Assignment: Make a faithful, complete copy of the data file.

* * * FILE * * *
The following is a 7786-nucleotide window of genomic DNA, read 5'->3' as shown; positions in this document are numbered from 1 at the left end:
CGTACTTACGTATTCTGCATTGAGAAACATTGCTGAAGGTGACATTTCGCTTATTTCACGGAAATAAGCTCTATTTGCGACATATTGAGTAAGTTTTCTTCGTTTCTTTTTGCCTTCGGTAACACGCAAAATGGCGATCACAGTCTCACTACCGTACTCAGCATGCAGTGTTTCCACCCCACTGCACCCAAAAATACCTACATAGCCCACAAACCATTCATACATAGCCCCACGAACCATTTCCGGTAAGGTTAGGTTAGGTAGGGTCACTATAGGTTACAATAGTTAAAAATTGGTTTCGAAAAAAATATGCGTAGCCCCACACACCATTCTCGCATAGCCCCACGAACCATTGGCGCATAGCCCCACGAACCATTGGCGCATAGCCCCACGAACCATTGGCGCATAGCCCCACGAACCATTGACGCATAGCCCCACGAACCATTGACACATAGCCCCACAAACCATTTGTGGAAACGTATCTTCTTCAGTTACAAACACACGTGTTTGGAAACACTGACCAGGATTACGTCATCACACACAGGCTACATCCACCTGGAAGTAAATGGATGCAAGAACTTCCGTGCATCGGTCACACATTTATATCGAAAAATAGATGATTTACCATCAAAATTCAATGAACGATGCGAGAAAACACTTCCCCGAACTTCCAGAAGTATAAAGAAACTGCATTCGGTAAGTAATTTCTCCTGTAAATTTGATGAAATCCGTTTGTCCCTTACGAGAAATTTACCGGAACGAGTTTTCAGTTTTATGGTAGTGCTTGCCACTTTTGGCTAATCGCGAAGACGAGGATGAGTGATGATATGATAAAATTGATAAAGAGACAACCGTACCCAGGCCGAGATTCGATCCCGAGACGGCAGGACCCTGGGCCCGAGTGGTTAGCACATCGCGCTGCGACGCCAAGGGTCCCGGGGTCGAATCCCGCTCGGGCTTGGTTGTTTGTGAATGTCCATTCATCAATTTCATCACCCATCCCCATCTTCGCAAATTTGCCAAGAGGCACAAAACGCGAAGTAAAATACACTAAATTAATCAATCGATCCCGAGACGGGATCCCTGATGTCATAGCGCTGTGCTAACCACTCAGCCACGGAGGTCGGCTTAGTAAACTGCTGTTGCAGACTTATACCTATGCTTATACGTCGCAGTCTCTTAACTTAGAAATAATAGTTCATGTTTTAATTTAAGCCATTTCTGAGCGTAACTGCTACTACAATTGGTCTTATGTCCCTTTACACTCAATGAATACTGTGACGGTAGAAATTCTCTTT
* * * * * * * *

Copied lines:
The following is a 7786-nucleotide window of genomic DNA, read 5'->3' as shown; positions in this document are numbered from 1 at the left end:
CGTACTTACGTATTCTGCATTGAGAAACATTGCTGAAGGTGACATTTCGCTTATTTCACGGAAATAAGCTCTATTTGCGACATATTGAGTAAGTTTTCTTCGTTTCTTTTTGCCTTCGGTAACACGCAAAATGGCGATCACAGTCTCACTACCGTACTCAGCATGCAGTGTTTCCACCCCACTGCACCCAAAAATACCTACATAGCCCACAAACCATTCATACATAGCCCCACGAACCATTTCCGGTAAGGTTAGGTTAGGTAGGGTCACTATAGGTTACAATAGTTAAAAATTGGTTTCGAAAAAAATATGCGTAGCCCCACACACCATTCTCGCATAGCCCCACGAACCATTGGCGCATAGCCCCACGAACCATTGGCGCATAGCCCCACGAACCATTGGCGCATAGCCCCACGAACCATTGACGCATAGCCCCACGAACCATTGACACATAGCCCCACAAACCATTTGTGGAAACGTATCTTCTTCAGTTACAAACACACGTGTTTGGAAACACTGACCAGGATTACGTCATCACACACAGGCTACATCCACCTGGAAGTAAATGGATGCAAGAACTTCCGTGCATCGGTCACACATTTATATCGAAAAATAGATGATTTACCATCAAAATTCAATGAACGATGCGAGAAAACACTTCCCCGAACTTCCAGAAGTATAAAGAAACTGCATTCGGTAAGTAATTTCTCCTGTAAATTTGATGAAATCCGTTTGTCCCTTACGAGAAATTTACCGGAACGAGTTTTCAGTTTTATGGTAGTGCTTGCCACTTTTGGCTAATCGCGAAGACGAGGATGAGTGATGATATGATAAAATTGATAAAGAGACAACCGTACCCAGGCCGAGATTCGATCCCGAGACGGCAGGACCCTGGGCCCGAGTGGTTAGCACATCGCGCTGCGACGCCAAGGGTCCCGGGGTCGAATCCCGCTCGGGCTTGGTTGTTTGTGAATGTCCATTCATCAATTTCATCACCCATCCCCATCTTCGCAAATTTGCCAAGAGGCACAAAACGCGAAGTAAAATACACTAAATTAATCAATCGATCCCGAGACGGGATCCCTGATGTCATAGCGCTGTGCTAACCACTCAGCCACGGAGGTCGGCTTAGTAAACTGCTGTTGCAGACTTATACCTATGCTTATACGTCGCAGTCTCTTAACTTAGAAATAATAGTTCATGTTTTAATTTAAGCCATTTCTGAGCGTAACTGCTACTACAATTGGTCTTATGTCCCTTTACACTCAATGAATACTGTGACGGTAGAAATTCTCTTT